As a contractor, you probably know you need a surety bond. Surety bonds are designed to protect you and your clients if one of you has questions about a project or if something does not go as planned. Despite the necessity of surety bonds though, many contractors do not know how to get them. They often think the process is long and arduous.
In reality, the steps in securing a surety bond are much quicker and easier than you probably think. If you take the process step by step and do not let yourself get overwhelmed, you can rest secure in your surety bond and begin working on projects with added protection.
Step 1: Verify Forms and Amounts
Many bonds go by the name surety bond, so you must specify which bonds and amounts you need. If your company has a CPA, ask him or her to guide you in choosing these things. If not, do your homework. Ask your supervisor what surety bonds contractors use. Consider examining which surety bonds competitors use and the benefits of each bond and amount. You might investigate reputable surety bond websites to get basic questions answered or find out the average amount for the types of projects you do most.
Once you know the bond and amounts you need, verify your state or city’s surety bond forms. Each state has different surety bond laws and each city uses different forms. Whether you have moved frequently or worked in the same area for decades, it is always worth double-checking your form and asking if anything has changed. Surety bonds often get tied up in red tape because of simple form mistakes.
Step 2: Get a Quote
Along with the amount of bond you will need, you also need to know how much you will pay for it. Some project owners pay for their contractors’ surety bonds, but many contractors pay out of their own pockets. If this is the case for you, be prepared. Check your credit rating and score, as well as your banking history. The better credit you have, the lower percentage you will pay on the surety bond amount. If you have not checked your ratings in a while or need help deciphering them, ask your company’s CPA or other financial adviser.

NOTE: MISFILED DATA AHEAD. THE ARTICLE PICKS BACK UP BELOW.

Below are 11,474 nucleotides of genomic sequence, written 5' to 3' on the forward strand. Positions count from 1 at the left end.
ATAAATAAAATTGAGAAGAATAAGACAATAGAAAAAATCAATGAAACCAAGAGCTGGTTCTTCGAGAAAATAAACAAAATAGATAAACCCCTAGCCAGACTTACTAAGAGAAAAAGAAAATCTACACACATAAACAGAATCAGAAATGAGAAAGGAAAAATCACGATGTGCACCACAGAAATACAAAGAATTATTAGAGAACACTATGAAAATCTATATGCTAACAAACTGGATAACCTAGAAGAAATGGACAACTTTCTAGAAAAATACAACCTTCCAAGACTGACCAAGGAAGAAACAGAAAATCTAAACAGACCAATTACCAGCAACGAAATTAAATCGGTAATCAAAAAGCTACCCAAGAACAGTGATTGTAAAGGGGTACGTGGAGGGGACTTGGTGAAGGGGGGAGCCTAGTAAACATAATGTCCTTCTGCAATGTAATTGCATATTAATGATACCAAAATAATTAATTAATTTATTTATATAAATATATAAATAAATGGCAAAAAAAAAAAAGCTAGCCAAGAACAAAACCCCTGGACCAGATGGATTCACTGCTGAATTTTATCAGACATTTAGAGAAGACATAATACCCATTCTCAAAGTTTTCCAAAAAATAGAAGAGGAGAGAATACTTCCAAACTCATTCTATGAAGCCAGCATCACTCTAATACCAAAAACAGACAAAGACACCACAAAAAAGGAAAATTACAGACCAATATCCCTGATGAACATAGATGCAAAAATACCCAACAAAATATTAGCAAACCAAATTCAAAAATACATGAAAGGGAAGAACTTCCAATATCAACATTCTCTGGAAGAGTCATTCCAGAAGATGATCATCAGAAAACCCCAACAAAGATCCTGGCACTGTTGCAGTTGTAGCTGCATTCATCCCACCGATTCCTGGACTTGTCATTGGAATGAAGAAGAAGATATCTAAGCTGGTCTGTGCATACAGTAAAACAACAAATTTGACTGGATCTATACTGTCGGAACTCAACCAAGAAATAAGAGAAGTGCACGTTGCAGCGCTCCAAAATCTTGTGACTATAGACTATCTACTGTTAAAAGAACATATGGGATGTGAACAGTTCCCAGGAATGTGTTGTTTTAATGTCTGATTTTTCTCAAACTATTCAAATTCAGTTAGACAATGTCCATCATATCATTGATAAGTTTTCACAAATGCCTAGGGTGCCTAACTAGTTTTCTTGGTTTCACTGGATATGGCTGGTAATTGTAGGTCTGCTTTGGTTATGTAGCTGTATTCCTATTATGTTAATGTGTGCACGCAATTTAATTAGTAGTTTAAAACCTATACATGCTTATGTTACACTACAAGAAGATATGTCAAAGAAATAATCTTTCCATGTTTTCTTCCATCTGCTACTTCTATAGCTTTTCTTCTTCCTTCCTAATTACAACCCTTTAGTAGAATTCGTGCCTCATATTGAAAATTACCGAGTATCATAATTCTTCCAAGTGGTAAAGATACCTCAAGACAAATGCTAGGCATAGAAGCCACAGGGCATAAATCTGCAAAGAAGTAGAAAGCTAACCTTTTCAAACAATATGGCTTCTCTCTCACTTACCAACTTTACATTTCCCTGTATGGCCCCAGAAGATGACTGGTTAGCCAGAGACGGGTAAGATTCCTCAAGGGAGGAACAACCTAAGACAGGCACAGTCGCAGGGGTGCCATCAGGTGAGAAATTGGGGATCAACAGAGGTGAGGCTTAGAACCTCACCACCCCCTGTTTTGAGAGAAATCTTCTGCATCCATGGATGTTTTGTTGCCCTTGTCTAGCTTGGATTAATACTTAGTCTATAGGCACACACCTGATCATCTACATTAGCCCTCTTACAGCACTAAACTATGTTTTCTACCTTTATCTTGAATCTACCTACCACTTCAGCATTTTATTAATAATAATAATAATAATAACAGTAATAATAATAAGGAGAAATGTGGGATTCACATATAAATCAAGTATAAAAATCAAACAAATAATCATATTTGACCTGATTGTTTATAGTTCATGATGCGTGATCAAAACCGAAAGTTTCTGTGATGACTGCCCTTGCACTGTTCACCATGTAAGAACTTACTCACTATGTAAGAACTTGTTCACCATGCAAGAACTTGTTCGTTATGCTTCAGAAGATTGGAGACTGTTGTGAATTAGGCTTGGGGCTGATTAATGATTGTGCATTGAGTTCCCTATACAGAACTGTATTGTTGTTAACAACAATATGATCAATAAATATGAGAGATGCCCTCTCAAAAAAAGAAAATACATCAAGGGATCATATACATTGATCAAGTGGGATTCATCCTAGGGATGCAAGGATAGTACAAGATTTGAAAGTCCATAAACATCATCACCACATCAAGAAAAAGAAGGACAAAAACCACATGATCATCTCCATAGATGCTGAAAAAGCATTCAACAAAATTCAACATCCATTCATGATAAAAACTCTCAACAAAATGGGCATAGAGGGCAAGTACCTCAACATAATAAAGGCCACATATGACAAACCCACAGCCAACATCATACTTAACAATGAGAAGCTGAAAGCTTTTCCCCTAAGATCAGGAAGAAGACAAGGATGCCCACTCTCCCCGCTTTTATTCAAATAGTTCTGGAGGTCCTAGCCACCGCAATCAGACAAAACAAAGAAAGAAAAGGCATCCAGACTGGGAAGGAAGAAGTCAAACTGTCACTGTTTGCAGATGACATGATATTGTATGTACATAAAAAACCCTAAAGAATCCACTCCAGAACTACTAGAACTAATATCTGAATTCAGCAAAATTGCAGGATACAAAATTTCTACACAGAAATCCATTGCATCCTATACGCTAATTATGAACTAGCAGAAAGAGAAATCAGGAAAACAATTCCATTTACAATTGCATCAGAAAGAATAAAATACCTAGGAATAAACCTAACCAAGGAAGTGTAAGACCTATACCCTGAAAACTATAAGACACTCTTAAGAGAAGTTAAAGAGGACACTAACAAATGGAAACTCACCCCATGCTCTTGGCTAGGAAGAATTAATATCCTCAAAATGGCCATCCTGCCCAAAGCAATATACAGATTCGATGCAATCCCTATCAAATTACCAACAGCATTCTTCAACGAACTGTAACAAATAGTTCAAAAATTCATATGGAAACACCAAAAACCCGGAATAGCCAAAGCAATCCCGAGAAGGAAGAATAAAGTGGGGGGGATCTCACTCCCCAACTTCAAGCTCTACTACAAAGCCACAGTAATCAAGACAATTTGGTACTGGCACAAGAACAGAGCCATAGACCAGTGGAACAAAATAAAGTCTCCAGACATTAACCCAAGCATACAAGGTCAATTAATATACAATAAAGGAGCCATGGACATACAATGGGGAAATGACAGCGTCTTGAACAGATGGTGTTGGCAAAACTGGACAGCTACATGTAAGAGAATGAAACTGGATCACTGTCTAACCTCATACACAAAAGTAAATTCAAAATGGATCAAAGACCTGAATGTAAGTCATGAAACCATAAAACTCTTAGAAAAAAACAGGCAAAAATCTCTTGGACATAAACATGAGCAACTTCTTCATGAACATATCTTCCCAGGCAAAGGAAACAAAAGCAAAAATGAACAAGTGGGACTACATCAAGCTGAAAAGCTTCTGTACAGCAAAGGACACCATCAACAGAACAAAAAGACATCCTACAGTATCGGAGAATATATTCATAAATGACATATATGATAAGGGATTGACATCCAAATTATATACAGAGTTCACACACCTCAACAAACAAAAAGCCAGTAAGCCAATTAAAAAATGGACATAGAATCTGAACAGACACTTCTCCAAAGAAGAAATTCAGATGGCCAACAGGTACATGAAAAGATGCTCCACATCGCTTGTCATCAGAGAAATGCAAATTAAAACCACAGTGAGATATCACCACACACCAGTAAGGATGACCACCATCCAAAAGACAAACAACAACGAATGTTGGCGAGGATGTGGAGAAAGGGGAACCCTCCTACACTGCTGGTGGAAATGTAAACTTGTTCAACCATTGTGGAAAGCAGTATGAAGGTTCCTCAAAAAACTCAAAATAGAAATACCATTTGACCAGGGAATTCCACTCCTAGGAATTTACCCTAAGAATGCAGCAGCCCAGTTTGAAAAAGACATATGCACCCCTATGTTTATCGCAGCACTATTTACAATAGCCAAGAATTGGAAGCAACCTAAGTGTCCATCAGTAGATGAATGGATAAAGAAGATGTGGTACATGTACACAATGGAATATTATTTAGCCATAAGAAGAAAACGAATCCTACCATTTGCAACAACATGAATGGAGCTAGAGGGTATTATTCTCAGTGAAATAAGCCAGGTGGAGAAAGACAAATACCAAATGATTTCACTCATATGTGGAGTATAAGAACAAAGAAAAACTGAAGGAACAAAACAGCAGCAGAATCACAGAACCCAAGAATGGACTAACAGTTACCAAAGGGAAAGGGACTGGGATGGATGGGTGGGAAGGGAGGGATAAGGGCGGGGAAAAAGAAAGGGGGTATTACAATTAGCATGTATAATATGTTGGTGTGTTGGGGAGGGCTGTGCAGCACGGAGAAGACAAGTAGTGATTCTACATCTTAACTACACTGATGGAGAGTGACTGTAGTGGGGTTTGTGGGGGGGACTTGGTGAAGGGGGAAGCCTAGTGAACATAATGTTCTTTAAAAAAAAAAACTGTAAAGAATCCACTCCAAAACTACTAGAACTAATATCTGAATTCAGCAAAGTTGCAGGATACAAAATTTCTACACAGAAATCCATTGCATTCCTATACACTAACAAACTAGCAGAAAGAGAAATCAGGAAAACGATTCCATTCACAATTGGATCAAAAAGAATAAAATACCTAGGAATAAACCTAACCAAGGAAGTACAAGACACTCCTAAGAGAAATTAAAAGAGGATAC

Step 3: Apply for a Bond
How you apply for a bond will depend on your company’s rules. Some contractors search online for bonding companies that issue surety bonds nationwide. This is often recommended for contractors licensed to work in several states, or contractors who intend to move frequently for access to the projects they want.
Nationwide bonding is not always the best choice, though. If you intend to work in the same area for several years, or you work for an established company that gets plenty of projects, apply for surety bonds that affect your area. In addition, ask your supervisor what bond types and amounts are approved for your company. If specific bonds and amounts are recommended, apply for those first.
Step 4: Verify Information
Never begin a project without ensuring the business information on your surety bond is correct. Surety bonds are rejected for several reasons, including misspelled business names, incorrect addresses, incorrect bond amounts or missing signatures.
While the surety bond process may look long, it is actually easy if you know which steps to take. Research your bond types and amounts thoroughly, and do not be afraid to ask for help from a supervisor, CPA or other financial adviser.